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Understanding Why the Public Is Still Shy About Homeownership

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Tags: Market News & Trends, Home Buying & Selling, First Time Home Buying

 

AdobeStock_63497328-1.jpegIn the last six months, all signs should have been pointing to a rise in homeownership. The employment rate is up, mortgage rates keep going down, and yet realtors are seeing fewer new buyers rather than more. Factors that have been reliable in the past are failing to accurately predict the expected improvement in home purchase rates, leaving realtors to wonder "What am I doing wrong?" The good news is that it's nothing personal about how you're selling. This problem has a lot more to do with the psychology and personal finances of first-time buyers who are facing an unfortunate combination of hurdles both in and out of the housing industry.

Student Loans

In the past, a large portion of home buyers were college graduates working new stable jobs and starting families. Unfortunately, college isn't what it used to be. You need a massive amount of family financial support and even so, students graduate under crippling mountains of debt. Under these circumstances, your potential young homeowners will instead be working for years to pay off their student loans, taking up all the room in their lives for a looming mass of debt. Adding a mortgage on top of this is both unreasonable and unsustainable. While many would love to own their own homes as they start their lives and young families, they simply don't have the freedom. Fortunately, there is Fannie Mae infrastructure that exists for exactly this reason, and realtors can help prospective young buyers navigate their way through deferring student loans and applying for one of the special mortgage opportunities available through that path.

Rising Rents

Many people rent until they have enough savings to make a down payment, however the steady increase in housing rents, especially in graph going upconcentrated areas near city jobs, is eating into that potential savings fund. Around Seattle, for instance, even studio apartments of decent quality cost upwards of seven hundred a month, with the average Seattle apartment cost reaching over a thousand, and you can just forget about renting a full sized home for a growing family on a budget. It can be disheartening to see that savings account number go up so slowly, and many families assume they'll never afford a home without doing the research on assistance and grant options.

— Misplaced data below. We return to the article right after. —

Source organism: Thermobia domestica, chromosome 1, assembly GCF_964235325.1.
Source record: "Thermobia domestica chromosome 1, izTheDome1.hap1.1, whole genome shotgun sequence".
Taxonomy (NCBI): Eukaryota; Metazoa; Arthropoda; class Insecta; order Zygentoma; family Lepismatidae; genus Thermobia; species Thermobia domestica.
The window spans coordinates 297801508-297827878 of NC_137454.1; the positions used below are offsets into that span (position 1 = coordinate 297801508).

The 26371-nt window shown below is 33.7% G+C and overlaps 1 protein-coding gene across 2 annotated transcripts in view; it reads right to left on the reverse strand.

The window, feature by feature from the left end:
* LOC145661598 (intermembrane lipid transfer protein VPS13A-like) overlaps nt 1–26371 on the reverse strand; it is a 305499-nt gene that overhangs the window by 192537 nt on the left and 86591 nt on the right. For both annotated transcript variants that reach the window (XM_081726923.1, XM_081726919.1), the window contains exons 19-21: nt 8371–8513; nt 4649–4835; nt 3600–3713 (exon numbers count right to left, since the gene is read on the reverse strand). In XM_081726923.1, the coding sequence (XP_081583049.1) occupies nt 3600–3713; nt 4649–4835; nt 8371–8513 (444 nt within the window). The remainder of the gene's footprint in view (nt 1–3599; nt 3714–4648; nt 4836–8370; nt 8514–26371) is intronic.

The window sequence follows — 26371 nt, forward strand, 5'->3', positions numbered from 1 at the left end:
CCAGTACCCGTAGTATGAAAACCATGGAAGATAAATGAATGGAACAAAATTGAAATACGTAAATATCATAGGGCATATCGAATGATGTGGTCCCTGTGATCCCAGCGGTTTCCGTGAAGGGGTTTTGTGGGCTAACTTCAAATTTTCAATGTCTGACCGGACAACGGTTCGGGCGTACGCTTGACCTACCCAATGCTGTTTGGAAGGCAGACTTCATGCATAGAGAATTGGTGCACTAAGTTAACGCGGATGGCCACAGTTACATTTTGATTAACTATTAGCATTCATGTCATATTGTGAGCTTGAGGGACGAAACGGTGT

Increased Cost of Single-Family

While mortgage rates may be at an all-time low, the prices for homes is still going up. With student loans and high rent prices taking their chunks out of monthly income and potential savings, first time home buyers are struggling to put together enough for a down payment on the single-family homes that are available. To make matters worse, investors and multi-home owners have been taking advantage of the lowered mortgage rates to scoop up most of the affordable homes of good quality available. With this combination of factors, young families making a modest living simply don't stand a chance and the houses that are available within their price range are often too low quality to make leaving their renting situation worthwhile. However, many families don't realize that they can start looking earlier than planned, as a large percentage of homes on the market require less than the standard 20% down payment because the sellers want to see new owners moving in.

Post-Recession Trauma

Because of the huge wave of lost jobs and foreclosures associated with the recent recession dip, many people who are now old enough and affluent enough to own their own homes watched their parents lose this financial game. Those who went through the upsetting psychological experience of 'the money talk' as they packed up their things and moved into a smaller apartment are inevitably shy about putting themselves and their future children through the same roller coaster. Renting is not only easier to achieve in the current market, but it seems safer from their perspective.lookiong-at-calculator-sadly

When steeped in a market of ownership shy millennials, what's a realtor to do about the situation? While you can't ease student loans or talk landlords into lower rent prices, you can make a few changes to your personal method and suggest the same to your colleagues. The most valuable opportunities are affordable single-family homes of good quality near job centers. If you want to put more young families into new homes, help them avoid getting bogged down in low-quality or overpriced listings and connect them to these first-time buyer gems. For young families that want a new home but think they can't possibly qualify for a mortgage or put together the down payment, Wyndham Capital can help! Assistance programs like HUD down payment grants and Fannie Mae student loan management can be confusing and hard to approach, but the Wyndham team is mortgage experts. We can guide you through the process, making sure that you get the home you want for prices you can afford.

 

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Sarah Kasper
By: Sarah Kasper

Social Media and Marketing Specialist @ Wyndham Capital Mortgage Adventurer | Advocate | Dog Mom